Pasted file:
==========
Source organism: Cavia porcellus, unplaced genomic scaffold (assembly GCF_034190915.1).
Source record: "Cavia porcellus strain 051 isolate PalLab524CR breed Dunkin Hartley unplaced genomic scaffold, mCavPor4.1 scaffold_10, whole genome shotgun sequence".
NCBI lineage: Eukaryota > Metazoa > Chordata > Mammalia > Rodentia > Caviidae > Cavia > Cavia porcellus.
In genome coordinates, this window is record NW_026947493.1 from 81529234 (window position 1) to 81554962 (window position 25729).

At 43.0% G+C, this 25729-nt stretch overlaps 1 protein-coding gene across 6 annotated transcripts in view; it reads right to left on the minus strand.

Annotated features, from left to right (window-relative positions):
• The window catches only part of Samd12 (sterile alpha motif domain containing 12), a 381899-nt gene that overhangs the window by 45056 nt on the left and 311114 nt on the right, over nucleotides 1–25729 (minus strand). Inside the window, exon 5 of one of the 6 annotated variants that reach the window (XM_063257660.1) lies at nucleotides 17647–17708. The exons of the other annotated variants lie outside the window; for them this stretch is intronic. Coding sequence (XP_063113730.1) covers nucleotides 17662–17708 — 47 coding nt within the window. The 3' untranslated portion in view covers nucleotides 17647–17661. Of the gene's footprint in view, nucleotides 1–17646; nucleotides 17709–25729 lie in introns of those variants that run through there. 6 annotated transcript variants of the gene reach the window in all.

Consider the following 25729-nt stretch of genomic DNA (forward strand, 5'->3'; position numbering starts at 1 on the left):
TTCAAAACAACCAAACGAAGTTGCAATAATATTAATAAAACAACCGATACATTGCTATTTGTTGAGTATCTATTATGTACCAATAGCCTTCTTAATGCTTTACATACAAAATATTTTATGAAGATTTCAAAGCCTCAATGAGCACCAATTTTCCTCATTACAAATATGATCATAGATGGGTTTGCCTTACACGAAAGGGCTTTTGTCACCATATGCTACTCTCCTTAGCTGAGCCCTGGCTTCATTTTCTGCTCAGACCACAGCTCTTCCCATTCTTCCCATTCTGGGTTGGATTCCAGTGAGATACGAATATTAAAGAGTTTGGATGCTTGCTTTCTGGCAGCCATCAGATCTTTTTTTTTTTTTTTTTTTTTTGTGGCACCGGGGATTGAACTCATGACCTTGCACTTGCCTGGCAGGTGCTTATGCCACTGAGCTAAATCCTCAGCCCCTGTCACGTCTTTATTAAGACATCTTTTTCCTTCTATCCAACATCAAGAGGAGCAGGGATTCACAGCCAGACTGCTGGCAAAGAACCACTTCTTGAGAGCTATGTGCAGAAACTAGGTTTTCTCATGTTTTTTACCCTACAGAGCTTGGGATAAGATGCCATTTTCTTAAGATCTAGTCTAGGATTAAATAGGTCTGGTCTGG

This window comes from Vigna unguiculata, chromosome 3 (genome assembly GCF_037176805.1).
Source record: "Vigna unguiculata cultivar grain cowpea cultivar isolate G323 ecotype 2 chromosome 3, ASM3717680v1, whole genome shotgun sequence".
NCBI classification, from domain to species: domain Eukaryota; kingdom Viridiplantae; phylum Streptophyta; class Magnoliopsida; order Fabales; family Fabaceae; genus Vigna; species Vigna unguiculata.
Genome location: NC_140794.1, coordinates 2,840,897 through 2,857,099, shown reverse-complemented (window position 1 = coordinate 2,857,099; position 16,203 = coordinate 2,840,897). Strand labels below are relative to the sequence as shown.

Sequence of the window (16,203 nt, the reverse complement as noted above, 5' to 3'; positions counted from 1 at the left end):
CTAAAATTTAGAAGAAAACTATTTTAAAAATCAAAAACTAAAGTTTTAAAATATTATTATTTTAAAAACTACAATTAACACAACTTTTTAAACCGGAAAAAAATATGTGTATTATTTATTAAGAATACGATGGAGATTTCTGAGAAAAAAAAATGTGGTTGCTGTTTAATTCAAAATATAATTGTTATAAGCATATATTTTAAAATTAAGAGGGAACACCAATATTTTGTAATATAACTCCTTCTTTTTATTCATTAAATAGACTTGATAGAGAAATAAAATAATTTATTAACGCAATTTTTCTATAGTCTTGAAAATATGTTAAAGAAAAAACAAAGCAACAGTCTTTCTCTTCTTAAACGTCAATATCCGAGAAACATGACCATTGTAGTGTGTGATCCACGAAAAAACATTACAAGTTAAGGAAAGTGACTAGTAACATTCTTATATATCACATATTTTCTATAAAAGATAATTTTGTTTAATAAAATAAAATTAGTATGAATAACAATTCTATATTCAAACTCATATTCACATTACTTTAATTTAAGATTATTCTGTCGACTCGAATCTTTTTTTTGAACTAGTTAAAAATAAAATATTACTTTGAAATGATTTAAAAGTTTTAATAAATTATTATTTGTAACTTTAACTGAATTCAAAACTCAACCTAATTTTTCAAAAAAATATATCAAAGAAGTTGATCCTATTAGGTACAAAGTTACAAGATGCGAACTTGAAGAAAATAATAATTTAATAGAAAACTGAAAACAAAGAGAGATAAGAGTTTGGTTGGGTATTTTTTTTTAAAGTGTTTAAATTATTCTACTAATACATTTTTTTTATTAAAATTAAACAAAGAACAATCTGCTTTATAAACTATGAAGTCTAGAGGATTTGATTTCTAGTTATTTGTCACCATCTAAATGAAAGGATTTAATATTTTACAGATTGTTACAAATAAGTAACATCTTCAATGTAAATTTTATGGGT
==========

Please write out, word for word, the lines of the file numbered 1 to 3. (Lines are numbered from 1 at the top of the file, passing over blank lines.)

Source organism: Cavia porcellus, unplaced genomic scaffold (assembly GCF_034190915.1).
Source record: "Cavia porcellus strain 051 isolate PalLab524CR breed Dunkin Hartley unplaced genomic scaffold, mCavPor4.1 scaffold_10, whole genome shotgun sequence".
NCBI lineage: Eukaryota > Metazoa > Chordata > Mammalia > Rodentia > Caviidae > Cavia > Cavia porcellus.